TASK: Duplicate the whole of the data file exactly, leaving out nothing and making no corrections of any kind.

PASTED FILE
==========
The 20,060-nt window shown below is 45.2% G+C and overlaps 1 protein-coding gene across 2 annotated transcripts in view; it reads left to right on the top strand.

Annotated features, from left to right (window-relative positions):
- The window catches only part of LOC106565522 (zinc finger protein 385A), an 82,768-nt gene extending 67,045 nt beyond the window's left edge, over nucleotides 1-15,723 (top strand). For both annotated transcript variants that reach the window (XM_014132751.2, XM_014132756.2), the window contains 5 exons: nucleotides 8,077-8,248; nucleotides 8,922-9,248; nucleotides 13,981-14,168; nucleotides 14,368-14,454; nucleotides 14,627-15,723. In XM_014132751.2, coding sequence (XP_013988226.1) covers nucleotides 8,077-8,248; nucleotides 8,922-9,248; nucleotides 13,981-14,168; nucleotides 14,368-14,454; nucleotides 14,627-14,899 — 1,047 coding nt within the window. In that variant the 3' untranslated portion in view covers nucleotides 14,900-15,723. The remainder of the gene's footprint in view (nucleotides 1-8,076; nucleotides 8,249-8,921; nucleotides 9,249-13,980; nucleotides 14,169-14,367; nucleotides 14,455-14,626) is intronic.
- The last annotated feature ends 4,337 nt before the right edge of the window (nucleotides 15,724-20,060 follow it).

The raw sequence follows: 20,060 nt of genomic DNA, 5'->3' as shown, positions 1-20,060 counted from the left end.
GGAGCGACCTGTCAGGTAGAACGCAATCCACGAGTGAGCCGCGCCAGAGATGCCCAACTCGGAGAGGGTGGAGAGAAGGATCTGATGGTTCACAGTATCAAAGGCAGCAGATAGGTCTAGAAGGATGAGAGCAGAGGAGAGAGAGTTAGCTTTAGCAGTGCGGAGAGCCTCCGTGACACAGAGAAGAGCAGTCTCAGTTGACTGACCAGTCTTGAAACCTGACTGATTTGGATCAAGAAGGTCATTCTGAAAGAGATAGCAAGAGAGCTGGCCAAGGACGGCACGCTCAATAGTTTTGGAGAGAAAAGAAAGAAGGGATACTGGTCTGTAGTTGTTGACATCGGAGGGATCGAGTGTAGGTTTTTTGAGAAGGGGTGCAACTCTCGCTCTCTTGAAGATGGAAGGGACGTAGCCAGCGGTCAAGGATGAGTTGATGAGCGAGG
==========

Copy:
The 20,060-nt window shown below is 45.2% G+C and overlaps 1 protein-coding gene across 2 annotated transcripts in view; it reads left to right on the top strand.

Annotated features, from left to right (window-relative positions):
- The window catches only part of LOC106565522 (zinc finger protein 385A), an 82,768-nt gene extending 67,045 nt beyond the window's left edge, over nucleotides 1-15,723 (top strand). For both annotated transcript variants that reach the window (XM_014132751.2, XM_014132756.2), the window contains 5 exons: nucleotides 8,077-8,248; nucleotides 8,922-9,248; nucleotides 13,981-14,168; nucleotides 14,368-14,454; nucleotides 14,627-15,723. In XM_014132751.2, coding sequence (XP_013988226.1) covers nucleotides 8,077-8,248; nucleotides 8,922-9,248; nucleotides 13,981-14,168; nucleotides 14,368-14,454; nucleotides 14,627-14,899 — 1,047 coding nt within the window. In that variant the 3' untranslated portion in view covers nucleotides 14,900-15,723. The remainder of the gene's footprint in view (nucleotides 1-8,076; nucleotides 8,249-8,921; nucleotides 9,249-13,980; nucleotides 14,169-14,367; nucleotides 14,455-14,626) is intronic.
- The last annotated feature ends 4,337 nt before the right edge of the window (nucleotides 15,724-20,060 follow it).

The raw sequence follows: 20,060 nt of genomic DNA, 5'->3' as shown, positions 1-20,060 counted from the left end.
GGAGCGACCTGTCAGGTAGAACGCAATCCACGAGTGAGCCGCGCCAGAGATGCCCAACTCGGAGAGGGTGGAGAGAAGGATCTGATGGTTCACAGTATCAAAGGCAGCAGATAGGTCTAGAAGGATGAGAGCAGAGGAGAGAGAGTTAGCTTTAGCAGTGCGGAGAGCCTCCGTGACACAGAGAAGAGCAGTCTCAGTTGACTGACCAGTCTTGAAACCTGACTGATTTGGATCAAGAAGGTCATTCTGAAAGAGATAGCAAGAGAGCTGGCCAAGGACGGCACGCTCAATAGTTTTGGAGAGAAAAGAAAGAAGGGATACTGGTCTGTAGTTGTTGACATCGGAGGGATCGAGTGTAGGTTTTTTGAGAAGGGGTGCAACTCTCGCTCTCTTGAAGATGGAAGGGACGTAGCCAGCGGTCAAGGATGAGTTGATGAGCGAGG